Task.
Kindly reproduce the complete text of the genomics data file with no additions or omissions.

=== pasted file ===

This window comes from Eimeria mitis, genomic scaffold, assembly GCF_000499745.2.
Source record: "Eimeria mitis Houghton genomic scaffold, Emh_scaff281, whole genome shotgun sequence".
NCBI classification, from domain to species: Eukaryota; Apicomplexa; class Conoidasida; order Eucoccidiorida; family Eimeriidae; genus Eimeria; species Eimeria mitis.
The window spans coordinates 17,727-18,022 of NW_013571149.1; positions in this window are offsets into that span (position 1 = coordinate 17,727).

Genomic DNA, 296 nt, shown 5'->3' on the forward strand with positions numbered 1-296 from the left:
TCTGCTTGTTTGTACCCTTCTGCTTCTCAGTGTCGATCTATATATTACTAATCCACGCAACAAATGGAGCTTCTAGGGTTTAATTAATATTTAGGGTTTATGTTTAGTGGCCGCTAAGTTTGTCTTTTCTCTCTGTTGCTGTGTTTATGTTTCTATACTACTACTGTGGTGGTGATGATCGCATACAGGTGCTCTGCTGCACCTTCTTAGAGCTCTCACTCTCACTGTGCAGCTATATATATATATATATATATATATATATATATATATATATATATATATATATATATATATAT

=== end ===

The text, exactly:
This window comes from Eimeria mitis, genomic scaffold, assembly GCF_000499745.2.
Source record: "Eimeria mitis Houghton genomic scaffold, Emh_scaff281, whole genome shotgun sequence".
NCBI classification, from domain to species: Eukaryota; Apicomplexa; class Conoidasida; order Eucoccidiorida; family Eimeriidae; genus Eimeria; species Eimeria mitis.
The window spans coordinates 17,727-18,022 of NW_013571149.1; positions in this window are offsets into that span (position 1 = coordinate 17,727).

Genomic DNA, 296 nt, shown 5'->3' on the forward strand with positions numbered 1-296 from the left:
TCTGCTTGTTTGTACCCTTCTGCTTCTCAGTGTCGATCTATATATTACTAATCCACGCAACAAATGGAGCTTCTAGGGTTTAATTAATATTTAGGGTTTATGTTTAGTGGCCGCTAAGTTTGTCTTTTCTCTCTGTTGCTGTGTTTATGTTTCTATACTACTACTGTGGTGGTGATGATCGCATACAGGTGCTCTGCTGCACCTTCTTAGAGCTCTCACTCTCACTGTGCAGCTATATATATATATATATATATATATATATATATATATATATATATATATATATATATATATAT